EVALUATION OF DETRIMENTAL FACTORS OF DRINKING WATER AND THE EFFECT OF BLOOD GLUCOSE LEVELS AND ANXIETY STATUS: AN EXPERIMENTAL STUDY IN WISTAR ALBINO RATS USING ELEVATED PLUS MAZEHTML Full Text
EVALUATION OF DETRIMENTAL FACTORS OF DRINKING WATER AND THE EFFECT OF BLOOD GLUCOSE LEVELS AND ANXIETY STATUS: AN EXPERIMENTAL STUDY IN WISTAR ALBINO RATS USING ELEVATED PLUS MAZE
K. Jabbar, T. P. Seena *, N. Abilash, C. Jayakumari, E. Sreekumaran, P. G. Sreejesh, V. D. Darvin, G. Ramesh and R. Sreenath
Department of Endocrinology, Government Medical College, Thiruvananthapuram, Kerala, India.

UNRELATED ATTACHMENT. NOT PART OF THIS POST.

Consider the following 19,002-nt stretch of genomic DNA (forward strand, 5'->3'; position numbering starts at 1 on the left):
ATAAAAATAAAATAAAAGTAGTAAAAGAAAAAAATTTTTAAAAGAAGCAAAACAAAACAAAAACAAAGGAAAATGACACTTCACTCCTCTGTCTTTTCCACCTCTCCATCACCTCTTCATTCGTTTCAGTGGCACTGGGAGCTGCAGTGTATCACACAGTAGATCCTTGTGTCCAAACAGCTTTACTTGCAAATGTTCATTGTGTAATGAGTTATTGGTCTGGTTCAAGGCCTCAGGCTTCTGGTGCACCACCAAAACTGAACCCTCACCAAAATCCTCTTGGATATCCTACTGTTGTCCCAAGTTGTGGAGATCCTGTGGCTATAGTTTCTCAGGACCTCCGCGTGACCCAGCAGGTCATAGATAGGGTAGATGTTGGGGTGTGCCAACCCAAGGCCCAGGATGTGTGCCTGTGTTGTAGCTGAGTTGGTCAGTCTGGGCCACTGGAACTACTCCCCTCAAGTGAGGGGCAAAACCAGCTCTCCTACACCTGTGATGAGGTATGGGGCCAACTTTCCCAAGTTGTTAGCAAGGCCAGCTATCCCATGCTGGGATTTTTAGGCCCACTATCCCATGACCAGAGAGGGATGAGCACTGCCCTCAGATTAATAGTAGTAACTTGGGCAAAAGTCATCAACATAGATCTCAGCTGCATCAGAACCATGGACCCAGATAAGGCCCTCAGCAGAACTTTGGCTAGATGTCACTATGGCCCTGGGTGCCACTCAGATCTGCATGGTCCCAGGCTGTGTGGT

ABSTRACT: This study is focused on evaluating the detrimental factors of drinking water and its relation to blood glucose level and anxiety status of non-stressed experimental rats. The study was conducted on 30 adult Wistar albino rats. The control group was treated with filtered water by reverse osmosis unit, and test 1, test 2, test 3, and test 4 groups were treated with well water from rural area 1, rural area 2, urban area 1, and pipeline water from urban area 2 respectively. Each week, body weight and fasting blood glucose (FBG) levels were measured. From the 11th week onwards, animals’ anxiety response was measured using an elevated plus maze (EPM). On the 80th day of the experiment, all the animals were sacrificed, and blood was collected, and the pancreas was removed for further investigations. On 9th week of the experiment, FBG level became 83 ± 3.89 mg/dL, 94.6 ± 10.05 mg/dL, 79.8 ± 2.54 mg/dL, 79.5 ± 4.51 mg/dL, 107 ± 6.14 mg/dL for control, test 1, test 2, test 3 and test 4 groups respectively. The anxiety status of the control group was expressed mean and standard error it was 205 ± 22.64 seconds in the closed arm of EPM. The control group showed better responses in the FBG level and EPM test. The study revealed that there is a significant difference between the anxiety status of the study groups during the experimental period.